Some of the largest and most influential businesses in the People’s Republic of China (PRC) are controlled or partly owned by China’s government. Despite the crucial role such businesses play in China’s outbound investment strategy, such state owned enterprises (SOEs) remain a mystery to many international players. The purpose of this article is to briefly explore Chinese state owned enterprises: their nature, structure and role, and in particular to look at the line which can be drawn between state and corporation.

The first thing to understand when dealing with state owned commercial partners in China is exactly what type of entity you are dealing with – is it a company, the State, or a bit of both?

Unfortunately, despite the wide use of the term State Owned Enterprise in legal and government documents in China, there is no uniform definition of an SOE in PRC law. The term may in fact be used in relation to three very different circumstances. The first relates to wholly state-owned enterprises, being those which are 100 percent controlled by the PRC government or its agencies. Such wholly state-owned enterprises currently account for only about 7 percent or 117 of PRC SOEs. The second relates to what can be termed ‘state-controlled enterprises’ and include entities where the state owns more than 50 percent of the equity interest in the enterprise (and therefore enjoys absolute control) as well as those where the state owns less than 50 percent of the equity interest but otherwise controls the enterprise through contractual or board control for example. Finally there are also state-participated enterprises, being those where the state holds a minority interest and has no control. In addition to knowing which of the three types of SOE you may be dealing with, it is also important to understand which branch of the State is involved too, as it may be the central or one of the provincial governments who controls the relevant holding. Due diligence when entering into commercial dealings with any PRC entity and any of the abovementioned entities in particular is crucial, as understanding the nature and structure of your counterpart will affect the nature of your dealings with them.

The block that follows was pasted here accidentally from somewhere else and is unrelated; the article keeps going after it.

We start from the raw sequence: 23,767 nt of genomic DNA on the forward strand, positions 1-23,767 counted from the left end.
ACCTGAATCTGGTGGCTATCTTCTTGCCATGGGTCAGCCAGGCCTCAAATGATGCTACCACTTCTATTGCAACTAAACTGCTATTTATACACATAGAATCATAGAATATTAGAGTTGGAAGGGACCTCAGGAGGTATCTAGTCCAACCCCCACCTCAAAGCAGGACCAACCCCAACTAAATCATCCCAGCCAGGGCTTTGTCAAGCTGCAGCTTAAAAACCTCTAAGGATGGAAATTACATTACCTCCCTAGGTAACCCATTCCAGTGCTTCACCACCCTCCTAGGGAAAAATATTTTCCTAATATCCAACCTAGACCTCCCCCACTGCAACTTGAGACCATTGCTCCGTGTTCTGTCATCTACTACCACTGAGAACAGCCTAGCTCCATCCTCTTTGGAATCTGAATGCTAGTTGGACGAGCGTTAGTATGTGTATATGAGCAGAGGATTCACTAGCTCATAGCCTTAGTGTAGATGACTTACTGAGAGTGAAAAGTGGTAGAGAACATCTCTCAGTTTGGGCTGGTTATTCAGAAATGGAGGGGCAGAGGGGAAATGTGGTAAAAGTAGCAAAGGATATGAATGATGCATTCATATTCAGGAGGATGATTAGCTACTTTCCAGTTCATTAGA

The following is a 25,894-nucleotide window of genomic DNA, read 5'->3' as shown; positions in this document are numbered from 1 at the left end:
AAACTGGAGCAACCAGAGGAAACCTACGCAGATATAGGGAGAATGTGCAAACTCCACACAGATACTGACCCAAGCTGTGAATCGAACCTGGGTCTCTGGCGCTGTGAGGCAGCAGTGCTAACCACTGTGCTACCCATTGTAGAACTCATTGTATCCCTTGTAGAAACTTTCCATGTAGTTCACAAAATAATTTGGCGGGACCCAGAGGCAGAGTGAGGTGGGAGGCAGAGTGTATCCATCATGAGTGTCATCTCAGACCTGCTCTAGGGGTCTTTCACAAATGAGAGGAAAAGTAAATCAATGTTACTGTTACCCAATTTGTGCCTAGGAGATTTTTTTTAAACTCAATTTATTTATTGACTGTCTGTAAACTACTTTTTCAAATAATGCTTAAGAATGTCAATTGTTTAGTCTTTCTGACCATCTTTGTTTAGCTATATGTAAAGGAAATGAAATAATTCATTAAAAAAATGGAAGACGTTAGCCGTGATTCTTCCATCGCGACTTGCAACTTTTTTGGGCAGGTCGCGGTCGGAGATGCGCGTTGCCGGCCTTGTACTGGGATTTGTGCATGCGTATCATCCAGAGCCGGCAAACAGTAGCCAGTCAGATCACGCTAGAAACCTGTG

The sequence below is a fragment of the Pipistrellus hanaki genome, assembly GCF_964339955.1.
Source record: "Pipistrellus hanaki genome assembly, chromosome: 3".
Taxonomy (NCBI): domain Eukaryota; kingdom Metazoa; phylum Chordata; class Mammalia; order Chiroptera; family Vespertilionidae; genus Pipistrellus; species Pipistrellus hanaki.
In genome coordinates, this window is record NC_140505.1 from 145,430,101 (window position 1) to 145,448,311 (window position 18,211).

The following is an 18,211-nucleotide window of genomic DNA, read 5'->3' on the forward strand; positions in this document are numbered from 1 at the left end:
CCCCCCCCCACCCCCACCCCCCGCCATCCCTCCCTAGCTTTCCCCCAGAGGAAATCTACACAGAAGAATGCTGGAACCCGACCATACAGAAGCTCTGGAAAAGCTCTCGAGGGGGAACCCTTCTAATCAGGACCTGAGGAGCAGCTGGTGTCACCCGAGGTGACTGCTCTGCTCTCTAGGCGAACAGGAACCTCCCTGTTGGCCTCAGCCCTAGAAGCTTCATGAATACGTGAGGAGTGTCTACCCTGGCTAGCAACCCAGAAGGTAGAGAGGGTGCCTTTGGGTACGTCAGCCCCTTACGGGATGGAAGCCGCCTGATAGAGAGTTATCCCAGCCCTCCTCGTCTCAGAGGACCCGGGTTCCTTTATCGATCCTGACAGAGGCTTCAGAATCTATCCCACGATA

Apr-Jun 2014 issue